It happens so often. I feel excited and all revved up to write on Friday. The word is released in Thursday’s late hours, and I see it.
I trace back over my week, all the memories of faces and moments, all the moments I thought I could write, and they meld from sparkling chartreuse, suede gray, scarlet and ebony into murky mud.
Often I’ve cared too much about my words and the brush I’ve used to paint them. I’ve rocked and nurtured words like little baby birds, still wet from the shell.
It’s a long journey for a lover of words to nurture, then release, watch them fly, see them fall.
The month of September, I prayed as I wrote three talks for women I’d be sharing with at a retreat. I laid down fear, expectations, insecurity and ego, and then did it again a thousand more times.
I tended word and story while trying to leave my hands open. I printed out every sheet in 20-point font and placed them in a folder for safe keeping. And then in final hours and last moments standing in front of the room of women, before my third and final talk, before I even uttered a word, I knew I needed to let the pages fall.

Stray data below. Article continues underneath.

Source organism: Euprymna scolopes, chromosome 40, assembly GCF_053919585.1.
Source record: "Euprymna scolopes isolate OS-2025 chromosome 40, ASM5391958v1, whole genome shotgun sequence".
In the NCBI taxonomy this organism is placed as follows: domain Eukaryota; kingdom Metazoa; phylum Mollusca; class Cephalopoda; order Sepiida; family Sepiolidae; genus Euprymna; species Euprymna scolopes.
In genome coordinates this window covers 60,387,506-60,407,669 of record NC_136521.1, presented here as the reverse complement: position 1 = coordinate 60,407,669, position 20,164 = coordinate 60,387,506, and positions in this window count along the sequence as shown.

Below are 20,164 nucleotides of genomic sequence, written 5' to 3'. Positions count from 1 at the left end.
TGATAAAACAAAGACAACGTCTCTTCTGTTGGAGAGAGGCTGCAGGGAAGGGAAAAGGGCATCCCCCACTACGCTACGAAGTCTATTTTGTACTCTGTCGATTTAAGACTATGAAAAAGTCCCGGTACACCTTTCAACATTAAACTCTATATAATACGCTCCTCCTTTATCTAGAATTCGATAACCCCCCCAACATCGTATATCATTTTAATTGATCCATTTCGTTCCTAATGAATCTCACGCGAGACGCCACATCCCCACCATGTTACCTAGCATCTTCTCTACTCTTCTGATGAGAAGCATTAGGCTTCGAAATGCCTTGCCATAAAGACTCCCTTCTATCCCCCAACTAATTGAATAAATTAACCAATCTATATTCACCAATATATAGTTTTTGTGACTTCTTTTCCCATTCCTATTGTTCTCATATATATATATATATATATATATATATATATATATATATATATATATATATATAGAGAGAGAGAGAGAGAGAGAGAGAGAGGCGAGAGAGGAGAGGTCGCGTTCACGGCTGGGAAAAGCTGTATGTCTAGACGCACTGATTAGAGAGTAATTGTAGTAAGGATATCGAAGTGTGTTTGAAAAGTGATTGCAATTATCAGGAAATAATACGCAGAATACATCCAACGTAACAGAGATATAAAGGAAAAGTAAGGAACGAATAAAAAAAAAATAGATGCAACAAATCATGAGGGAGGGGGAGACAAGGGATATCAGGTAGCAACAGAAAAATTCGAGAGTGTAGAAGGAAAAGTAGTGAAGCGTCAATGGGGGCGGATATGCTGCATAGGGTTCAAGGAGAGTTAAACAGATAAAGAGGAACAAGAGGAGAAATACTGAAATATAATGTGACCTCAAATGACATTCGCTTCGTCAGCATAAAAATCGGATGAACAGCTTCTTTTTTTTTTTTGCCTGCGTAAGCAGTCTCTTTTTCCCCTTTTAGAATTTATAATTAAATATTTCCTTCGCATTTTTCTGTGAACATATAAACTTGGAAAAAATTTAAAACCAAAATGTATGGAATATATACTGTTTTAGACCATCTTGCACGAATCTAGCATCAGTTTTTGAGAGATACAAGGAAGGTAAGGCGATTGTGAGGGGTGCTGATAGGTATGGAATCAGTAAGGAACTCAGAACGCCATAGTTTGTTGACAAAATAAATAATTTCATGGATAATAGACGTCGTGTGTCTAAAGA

In startling (and frightening) clarity, I saw the need and what God asked me to do with a tending heart: to care more about these women, these uniquely drawn up gifts, than I cared about my words for them.
It wasn’t so much that the words were “wrong,” but more that I couldn’t see what I saw and not respond in obedience.
I needed to care about that room of women, which meant I needed to let go to truly see each one. The tilt of her head, her eyes filling with tears, her clenched jaw, her backpack of burden overflowing with a thousand jagged rocks.
Yes, I must care more about human hearts than my words for them, for you.
This morning as I type, I imagine these imperfectly strung sentences with all their mixed metaphors as nothing more than a drop in the bucket that reminds you that you are seen. That your heart and life matter to the One who counts the feathers on the head of every little bird.